Installing Ubuntu 1404 to Intel SS4200 NAS on external pendrive
The Intel SS4200 is a, now already discontinued, NAS product, with the advantage that it is an x86 computer, designed to hold 4 SATA HDD drives, which makes it ideal candidate to install Ubuntu Server on it.
After the unsuccessful installation to a bulit in CF card in my previous blog, finally I decided to install the operating system to an external pendrive.
Here is how to install it:
Install Ubuntu Server 1404 on the pendrive
The easiest way is to set up a virtual machine on your PC (I have used VMWare Player), where you connect the pendrive to the virtual machine, connect the Ubuntu Server Install CD image as the CD rom and simply install the Server to the pendrive. In the SW selection select OpenSSH, Samba and LAMP, the later for the case if you would like to do some custom web interface to your box. When installing GRUB, install it to the MBR of the pendrive.
After installation, try if it is working in the vitrual machine, but as VMWare Player do not boot images from pendrive, you have to use the Plop boot manager CD image to boot from the pendrive.
If everything is OK, then we are ready for booting on the SS4200.
Booting up the SS4200
Plug in the pendrive and press first the reset button, then power up the box. You need to hold the reset button for approximately one minute, or if your pendrive has a LED, then until you see, that is is active for at least 5 seconds.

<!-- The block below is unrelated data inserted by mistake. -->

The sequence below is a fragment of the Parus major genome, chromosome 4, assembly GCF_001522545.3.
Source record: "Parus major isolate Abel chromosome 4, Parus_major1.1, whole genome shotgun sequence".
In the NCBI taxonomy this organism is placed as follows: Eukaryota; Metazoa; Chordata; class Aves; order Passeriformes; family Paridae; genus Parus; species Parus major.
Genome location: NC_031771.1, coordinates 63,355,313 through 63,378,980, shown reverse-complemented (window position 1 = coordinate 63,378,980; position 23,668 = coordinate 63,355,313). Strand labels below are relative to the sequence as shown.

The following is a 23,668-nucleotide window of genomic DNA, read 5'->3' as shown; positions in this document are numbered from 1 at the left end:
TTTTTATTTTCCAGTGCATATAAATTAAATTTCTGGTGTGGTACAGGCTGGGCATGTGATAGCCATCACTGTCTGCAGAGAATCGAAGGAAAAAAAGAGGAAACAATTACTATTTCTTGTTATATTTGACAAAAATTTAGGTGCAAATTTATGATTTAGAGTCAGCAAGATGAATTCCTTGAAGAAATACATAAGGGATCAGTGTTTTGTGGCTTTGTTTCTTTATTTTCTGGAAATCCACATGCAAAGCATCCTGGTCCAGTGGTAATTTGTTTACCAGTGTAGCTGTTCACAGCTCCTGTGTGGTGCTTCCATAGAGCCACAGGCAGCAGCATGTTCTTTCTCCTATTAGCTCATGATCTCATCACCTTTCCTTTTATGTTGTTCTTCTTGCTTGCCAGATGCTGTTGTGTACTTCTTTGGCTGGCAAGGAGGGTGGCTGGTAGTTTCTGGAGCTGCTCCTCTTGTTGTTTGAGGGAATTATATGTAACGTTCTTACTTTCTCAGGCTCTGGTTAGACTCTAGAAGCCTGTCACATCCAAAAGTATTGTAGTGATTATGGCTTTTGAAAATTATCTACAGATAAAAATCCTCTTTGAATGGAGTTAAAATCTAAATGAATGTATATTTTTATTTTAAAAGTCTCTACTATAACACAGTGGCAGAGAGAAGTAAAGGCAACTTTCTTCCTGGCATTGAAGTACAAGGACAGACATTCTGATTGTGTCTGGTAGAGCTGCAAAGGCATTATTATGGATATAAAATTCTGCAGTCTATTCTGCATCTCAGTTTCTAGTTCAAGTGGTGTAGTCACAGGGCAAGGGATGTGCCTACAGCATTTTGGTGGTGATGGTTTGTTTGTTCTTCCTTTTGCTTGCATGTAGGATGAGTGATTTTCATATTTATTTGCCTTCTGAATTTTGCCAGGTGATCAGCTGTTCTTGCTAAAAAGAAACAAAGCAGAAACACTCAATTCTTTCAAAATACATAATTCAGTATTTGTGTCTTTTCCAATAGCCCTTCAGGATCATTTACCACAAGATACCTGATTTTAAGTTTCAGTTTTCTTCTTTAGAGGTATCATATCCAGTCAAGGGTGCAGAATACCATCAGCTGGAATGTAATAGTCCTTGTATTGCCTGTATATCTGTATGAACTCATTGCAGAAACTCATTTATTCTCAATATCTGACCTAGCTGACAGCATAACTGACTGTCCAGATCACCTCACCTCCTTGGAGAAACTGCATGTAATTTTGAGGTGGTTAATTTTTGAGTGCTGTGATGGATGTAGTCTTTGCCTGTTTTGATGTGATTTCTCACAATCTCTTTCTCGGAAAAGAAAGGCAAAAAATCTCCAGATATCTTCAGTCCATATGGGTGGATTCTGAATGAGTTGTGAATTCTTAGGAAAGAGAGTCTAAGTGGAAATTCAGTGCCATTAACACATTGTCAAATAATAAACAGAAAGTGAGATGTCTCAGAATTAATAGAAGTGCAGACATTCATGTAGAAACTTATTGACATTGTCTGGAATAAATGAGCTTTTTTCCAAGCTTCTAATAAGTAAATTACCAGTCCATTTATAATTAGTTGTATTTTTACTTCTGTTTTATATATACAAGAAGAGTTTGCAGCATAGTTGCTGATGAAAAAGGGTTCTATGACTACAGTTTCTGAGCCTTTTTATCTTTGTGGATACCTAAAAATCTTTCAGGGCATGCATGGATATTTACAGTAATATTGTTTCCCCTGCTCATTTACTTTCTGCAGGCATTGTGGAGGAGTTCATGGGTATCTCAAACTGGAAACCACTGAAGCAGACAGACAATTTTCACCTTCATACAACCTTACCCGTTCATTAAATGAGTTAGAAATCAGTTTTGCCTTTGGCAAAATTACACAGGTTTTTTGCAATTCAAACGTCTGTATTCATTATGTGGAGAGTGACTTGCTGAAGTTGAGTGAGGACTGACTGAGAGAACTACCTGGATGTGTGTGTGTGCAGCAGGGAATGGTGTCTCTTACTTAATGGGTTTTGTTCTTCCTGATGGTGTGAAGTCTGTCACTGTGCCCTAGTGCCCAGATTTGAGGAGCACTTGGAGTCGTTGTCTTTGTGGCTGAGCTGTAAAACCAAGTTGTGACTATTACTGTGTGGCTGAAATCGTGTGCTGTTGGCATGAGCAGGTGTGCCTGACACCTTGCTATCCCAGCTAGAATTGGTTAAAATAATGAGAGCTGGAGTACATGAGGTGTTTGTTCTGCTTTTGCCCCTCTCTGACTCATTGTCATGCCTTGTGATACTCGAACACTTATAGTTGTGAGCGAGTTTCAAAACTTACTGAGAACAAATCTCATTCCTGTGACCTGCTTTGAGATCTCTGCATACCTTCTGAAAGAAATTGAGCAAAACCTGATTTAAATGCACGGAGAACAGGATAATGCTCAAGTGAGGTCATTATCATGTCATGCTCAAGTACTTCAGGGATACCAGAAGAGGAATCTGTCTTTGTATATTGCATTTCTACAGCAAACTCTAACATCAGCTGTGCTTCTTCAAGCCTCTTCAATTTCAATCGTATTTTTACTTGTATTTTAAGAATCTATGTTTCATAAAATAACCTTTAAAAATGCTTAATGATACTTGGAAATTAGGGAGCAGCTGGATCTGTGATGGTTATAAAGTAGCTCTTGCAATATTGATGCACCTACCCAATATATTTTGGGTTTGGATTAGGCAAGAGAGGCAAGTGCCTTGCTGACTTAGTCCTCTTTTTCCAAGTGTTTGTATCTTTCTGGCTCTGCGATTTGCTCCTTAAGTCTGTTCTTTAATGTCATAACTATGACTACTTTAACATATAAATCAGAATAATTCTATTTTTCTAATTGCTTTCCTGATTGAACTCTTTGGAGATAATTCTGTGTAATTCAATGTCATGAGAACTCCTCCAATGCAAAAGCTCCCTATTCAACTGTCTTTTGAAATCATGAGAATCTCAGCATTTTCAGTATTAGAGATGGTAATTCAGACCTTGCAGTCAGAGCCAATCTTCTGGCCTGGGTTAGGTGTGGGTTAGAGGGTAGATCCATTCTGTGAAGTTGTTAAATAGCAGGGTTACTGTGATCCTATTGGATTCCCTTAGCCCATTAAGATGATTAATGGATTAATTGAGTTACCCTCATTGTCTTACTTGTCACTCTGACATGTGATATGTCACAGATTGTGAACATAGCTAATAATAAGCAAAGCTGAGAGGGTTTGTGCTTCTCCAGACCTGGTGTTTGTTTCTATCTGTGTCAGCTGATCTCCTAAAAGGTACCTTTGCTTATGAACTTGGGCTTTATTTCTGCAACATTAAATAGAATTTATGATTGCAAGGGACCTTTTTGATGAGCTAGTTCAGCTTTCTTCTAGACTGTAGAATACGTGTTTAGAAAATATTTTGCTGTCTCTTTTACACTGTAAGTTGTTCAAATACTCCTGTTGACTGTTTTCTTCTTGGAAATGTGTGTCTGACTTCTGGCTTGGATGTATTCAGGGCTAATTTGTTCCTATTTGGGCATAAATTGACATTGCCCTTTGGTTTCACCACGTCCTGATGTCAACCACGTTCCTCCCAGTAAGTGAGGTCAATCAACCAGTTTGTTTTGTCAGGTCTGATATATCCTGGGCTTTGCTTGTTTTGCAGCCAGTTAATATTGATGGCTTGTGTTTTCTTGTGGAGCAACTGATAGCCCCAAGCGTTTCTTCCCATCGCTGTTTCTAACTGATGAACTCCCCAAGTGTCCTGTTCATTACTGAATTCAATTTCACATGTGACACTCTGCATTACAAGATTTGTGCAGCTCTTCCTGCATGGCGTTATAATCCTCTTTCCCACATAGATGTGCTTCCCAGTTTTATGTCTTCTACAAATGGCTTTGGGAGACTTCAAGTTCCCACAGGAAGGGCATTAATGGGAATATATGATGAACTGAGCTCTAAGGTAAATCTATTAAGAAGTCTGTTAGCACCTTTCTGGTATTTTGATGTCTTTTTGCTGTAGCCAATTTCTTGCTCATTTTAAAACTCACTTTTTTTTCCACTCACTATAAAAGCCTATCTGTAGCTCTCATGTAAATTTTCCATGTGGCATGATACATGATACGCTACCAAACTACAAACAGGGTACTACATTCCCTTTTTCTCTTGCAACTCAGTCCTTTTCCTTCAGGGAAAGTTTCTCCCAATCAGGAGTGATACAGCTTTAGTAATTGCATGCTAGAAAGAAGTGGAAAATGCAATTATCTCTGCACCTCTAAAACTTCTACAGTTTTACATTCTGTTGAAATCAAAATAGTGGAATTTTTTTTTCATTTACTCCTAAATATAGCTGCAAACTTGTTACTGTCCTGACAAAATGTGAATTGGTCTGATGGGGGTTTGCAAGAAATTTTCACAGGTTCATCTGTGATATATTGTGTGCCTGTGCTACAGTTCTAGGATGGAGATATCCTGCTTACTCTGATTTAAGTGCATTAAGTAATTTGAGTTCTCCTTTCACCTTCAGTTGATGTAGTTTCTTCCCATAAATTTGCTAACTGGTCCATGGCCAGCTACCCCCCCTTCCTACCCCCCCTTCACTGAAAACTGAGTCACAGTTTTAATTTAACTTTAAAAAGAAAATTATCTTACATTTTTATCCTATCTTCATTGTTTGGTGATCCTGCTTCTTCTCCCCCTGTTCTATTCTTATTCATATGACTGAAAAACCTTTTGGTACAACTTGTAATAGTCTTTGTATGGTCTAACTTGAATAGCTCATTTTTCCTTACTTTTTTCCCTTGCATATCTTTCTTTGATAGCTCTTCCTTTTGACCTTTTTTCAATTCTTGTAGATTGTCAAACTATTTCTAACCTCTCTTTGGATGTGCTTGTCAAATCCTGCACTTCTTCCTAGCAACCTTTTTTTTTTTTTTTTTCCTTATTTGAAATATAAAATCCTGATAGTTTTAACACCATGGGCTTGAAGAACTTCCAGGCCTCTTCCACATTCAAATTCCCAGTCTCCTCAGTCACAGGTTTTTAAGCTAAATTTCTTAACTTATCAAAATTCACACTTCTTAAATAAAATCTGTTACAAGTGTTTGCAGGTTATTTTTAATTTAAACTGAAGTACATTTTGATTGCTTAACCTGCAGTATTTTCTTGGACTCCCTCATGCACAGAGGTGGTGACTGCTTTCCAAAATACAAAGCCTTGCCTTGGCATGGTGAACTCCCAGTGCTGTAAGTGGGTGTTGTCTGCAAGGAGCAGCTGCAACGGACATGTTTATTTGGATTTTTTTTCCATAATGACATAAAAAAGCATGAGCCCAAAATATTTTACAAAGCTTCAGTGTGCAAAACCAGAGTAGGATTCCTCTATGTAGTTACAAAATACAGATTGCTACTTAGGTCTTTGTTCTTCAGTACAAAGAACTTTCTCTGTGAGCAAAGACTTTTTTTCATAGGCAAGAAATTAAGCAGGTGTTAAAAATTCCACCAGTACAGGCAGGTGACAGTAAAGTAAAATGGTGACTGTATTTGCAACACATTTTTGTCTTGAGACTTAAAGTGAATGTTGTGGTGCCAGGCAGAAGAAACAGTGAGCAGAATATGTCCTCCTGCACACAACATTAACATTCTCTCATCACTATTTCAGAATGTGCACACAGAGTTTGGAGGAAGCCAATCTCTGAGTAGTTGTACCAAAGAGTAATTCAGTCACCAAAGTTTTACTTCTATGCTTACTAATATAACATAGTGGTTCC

You do not see the progress of the booting, but can check if the SS4200 has already an IP address, by looking into your routers client list. As soon as the SS4200 appears there, you can try pinging the unit and then you can SSH into it using Putty or whatever your favorite client is.
Making the system boot automatically from the pendrive
In the normal boot order, the SATA hard drives are before the USB disk for the SS4200, so we have to make sure, that none of the installed disks has any active (marked for boot) partition on it. This may not be enough, because the MBR created on Linux, somehow even when no active partition is on the disk, tries to boot that disk and then fails. For this reason, we should replace part of the MBR from a disk formatted in Windows. To do this, you have to build in or connect externally trough an USB enclosure a disk formatted on Windows and copy the code from it to the Linux formatted disks.
- Identify your HDDs with sudo fdisk -l
- Copy the MBR with sudo dd if=/dev/sde of=/dev/sdb bs=446 count=1
Make sure you replace the /dev/sde with your Windows formatted disk and /dev/sdb with your Linux formatted disk. Do this for all Linux formatted disks.
When you are ready, you can reboot the box and it should boot the the new and shinny Ubuntu 1404, even without pressing the reset button.
Some initial customization
From here it behaves like any normal ubuntu installation so you can follow my previous description on what I used to install on a fresh Ubuntu.
One important step, that there are some error messages coming when you are sudo-ing, to disable it you can do the following: run "pam-auth-update" and remove "SMB password synchronization".
I hope this helped and you are enjoying your nice SS4200 box.